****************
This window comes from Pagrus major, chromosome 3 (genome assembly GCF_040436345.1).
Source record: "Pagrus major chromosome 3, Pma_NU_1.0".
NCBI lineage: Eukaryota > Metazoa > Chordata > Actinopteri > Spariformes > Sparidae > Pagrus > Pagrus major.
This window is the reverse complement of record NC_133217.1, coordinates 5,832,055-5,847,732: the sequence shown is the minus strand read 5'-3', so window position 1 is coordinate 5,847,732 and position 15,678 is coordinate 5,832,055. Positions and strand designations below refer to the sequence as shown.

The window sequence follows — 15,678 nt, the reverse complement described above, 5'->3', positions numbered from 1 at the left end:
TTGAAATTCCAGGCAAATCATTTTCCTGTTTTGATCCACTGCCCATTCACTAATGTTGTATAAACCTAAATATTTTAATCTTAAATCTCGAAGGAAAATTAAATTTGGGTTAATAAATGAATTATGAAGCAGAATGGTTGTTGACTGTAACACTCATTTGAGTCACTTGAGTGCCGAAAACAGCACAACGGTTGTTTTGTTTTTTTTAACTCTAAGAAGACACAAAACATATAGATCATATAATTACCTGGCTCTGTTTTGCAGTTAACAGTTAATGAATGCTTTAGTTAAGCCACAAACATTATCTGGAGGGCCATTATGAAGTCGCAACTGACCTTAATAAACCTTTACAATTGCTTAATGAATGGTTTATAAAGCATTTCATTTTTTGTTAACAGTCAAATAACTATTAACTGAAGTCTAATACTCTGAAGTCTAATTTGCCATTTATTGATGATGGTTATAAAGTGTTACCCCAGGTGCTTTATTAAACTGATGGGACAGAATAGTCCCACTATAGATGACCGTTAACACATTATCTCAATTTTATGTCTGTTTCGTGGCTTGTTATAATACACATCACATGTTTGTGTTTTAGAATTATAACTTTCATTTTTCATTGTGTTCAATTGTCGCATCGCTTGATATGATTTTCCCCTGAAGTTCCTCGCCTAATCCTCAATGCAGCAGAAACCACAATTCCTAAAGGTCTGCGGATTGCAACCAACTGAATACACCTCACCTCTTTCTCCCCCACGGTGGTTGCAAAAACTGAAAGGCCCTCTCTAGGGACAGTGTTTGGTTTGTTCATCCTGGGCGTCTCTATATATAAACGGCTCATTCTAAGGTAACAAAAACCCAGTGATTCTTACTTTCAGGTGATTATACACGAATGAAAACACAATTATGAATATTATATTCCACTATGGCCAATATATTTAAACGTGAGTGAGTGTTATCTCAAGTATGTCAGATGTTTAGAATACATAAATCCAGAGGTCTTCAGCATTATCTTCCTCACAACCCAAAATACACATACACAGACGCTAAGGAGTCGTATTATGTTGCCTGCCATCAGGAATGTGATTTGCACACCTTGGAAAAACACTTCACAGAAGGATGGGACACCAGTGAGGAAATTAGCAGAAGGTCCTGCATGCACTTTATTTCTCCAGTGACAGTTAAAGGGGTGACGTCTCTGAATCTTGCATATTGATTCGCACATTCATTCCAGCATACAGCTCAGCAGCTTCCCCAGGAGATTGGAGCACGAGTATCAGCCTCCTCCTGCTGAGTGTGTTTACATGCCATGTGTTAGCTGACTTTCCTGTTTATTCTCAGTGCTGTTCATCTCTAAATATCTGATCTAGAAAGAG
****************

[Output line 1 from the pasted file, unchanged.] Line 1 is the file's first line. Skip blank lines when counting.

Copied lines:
This window comes from Pagrus major, chromosome 3 (genome assembly GCF_040436345.1).